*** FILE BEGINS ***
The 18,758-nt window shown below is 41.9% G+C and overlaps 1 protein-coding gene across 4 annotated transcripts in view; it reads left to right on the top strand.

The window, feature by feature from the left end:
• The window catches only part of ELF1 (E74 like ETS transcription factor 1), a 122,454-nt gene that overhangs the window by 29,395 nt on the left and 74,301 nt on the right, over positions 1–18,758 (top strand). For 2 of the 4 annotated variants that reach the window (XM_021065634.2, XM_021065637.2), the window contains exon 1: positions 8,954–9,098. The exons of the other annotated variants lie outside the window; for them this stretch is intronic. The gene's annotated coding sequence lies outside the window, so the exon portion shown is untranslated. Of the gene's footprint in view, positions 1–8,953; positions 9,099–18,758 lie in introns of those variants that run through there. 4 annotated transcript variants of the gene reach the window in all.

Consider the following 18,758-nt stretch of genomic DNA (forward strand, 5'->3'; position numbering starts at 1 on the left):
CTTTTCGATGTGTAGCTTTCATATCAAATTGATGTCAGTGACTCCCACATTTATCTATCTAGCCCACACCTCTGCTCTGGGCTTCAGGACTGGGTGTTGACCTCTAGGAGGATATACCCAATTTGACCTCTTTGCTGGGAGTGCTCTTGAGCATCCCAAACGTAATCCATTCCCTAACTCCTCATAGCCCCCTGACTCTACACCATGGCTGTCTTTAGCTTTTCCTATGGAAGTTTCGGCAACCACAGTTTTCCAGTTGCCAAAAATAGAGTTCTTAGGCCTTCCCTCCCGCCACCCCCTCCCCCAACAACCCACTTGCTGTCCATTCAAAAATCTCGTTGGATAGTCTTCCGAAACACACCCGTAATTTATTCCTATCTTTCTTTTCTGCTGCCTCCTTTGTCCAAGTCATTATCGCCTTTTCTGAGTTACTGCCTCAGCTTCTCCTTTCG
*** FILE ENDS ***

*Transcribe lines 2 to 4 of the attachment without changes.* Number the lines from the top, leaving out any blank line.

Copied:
The window, feature by feature from the left end:
• The window catches only part of ELF1 (E74 like ETS transcription factor 1), a 122,454-nt gene that overhangs the window by 29,395 nt on the left and 74,301 nt on the right, over positions 1–18,758 (top strand). For 2 of the 4 annotated variants that reach the window (XM_021065634.2, XM_021065637.2), the window contains exon 1: positions 8,954–9,098. The exons of the other annotated variants lie outside the window; for them this stretch is intronic. The gene's annotated coding sequence lies outside the window, so the exon portion shown is untranslated. Of the gene's footprint in view, positions 1–8,953; positions 9,099–18,758 lie in introns of those variants that run through there. 4 annotated transcript variants of the gene reach the window in all.

Consider the following 18,758-nt stretch of genomic DNA (forward strand, 5'->3'; position numbering starts at 1 on the left):